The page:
On this day, so full for Americans of thoughts connected with their National Independence, we may not forget that Americans have yet other grounds for gratitude to the people of the Netherlands.
In America we tell our parents to bring their child home and put him or her in a crib; as they get older, children sleep in they own room not in Mom and Dad’s room. What are we training them for? It’s independence, because that’s what being empowered is all about.
The Declaration of Independence, the United States Constitution, the constitutions of the several states, and the organic laws of the territories all alike propose to protect the people in the exercise of their God-given rights. Not one of them pretends to bestow rights.
The weakness in traditional Scottish nationalism lay in its own inability to grasp that identity could not be the only factor in the march to independence.
International law says people fighting for self-determination can use force in order to achieve their independence.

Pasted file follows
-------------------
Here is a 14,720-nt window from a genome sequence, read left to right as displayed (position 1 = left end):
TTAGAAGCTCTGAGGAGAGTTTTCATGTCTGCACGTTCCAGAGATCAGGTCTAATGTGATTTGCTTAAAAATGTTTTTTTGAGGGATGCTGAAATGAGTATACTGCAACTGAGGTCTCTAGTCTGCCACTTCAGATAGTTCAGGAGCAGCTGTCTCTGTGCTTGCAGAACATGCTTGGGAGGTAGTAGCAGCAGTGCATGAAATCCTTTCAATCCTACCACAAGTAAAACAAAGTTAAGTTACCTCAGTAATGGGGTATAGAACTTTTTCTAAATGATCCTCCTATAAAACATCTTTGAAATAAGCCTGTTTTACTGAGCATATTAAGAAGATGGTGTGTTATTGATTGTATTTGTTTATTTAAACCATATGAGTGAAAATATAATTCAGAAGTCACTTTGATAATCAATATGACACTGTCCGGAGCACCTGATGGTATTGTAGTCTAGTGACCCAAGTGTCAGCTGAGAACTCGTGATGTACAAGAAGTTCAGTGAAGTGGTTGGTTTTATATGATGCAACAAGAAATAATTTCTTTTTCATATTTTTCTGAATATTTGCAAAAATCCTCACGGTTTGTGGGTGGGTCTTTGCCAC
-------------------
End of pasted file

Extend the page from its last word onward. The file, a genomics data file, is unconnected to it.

Let women issue a declaration of independence sexually, and absolutely refuse to cohabit with men until they are acknowledged as equals in everything, and the victory would be won in a single week.
An independent state does not pay too dear a price for its independence in accepting the sufferings of war when it cannot avoid them; a state which has lost its independence may find at least some compensation in the fact that its protector procures for it peace with its neighbours.
We cannot forget that our flag received its first foreign salute from a Dutch officer, nor that the Province of Friesland gave to our independence its first formal recognition.
Who would think it possible to redirect historical scholarship by explaining what Thomas Jefferson said in the Declaration of Independence?
The British were white, English, and Protestant, just as we were. They had to have some other basis on which to justify independence, and happily they were able to formulate the inalienable truths set forth in the Declaration.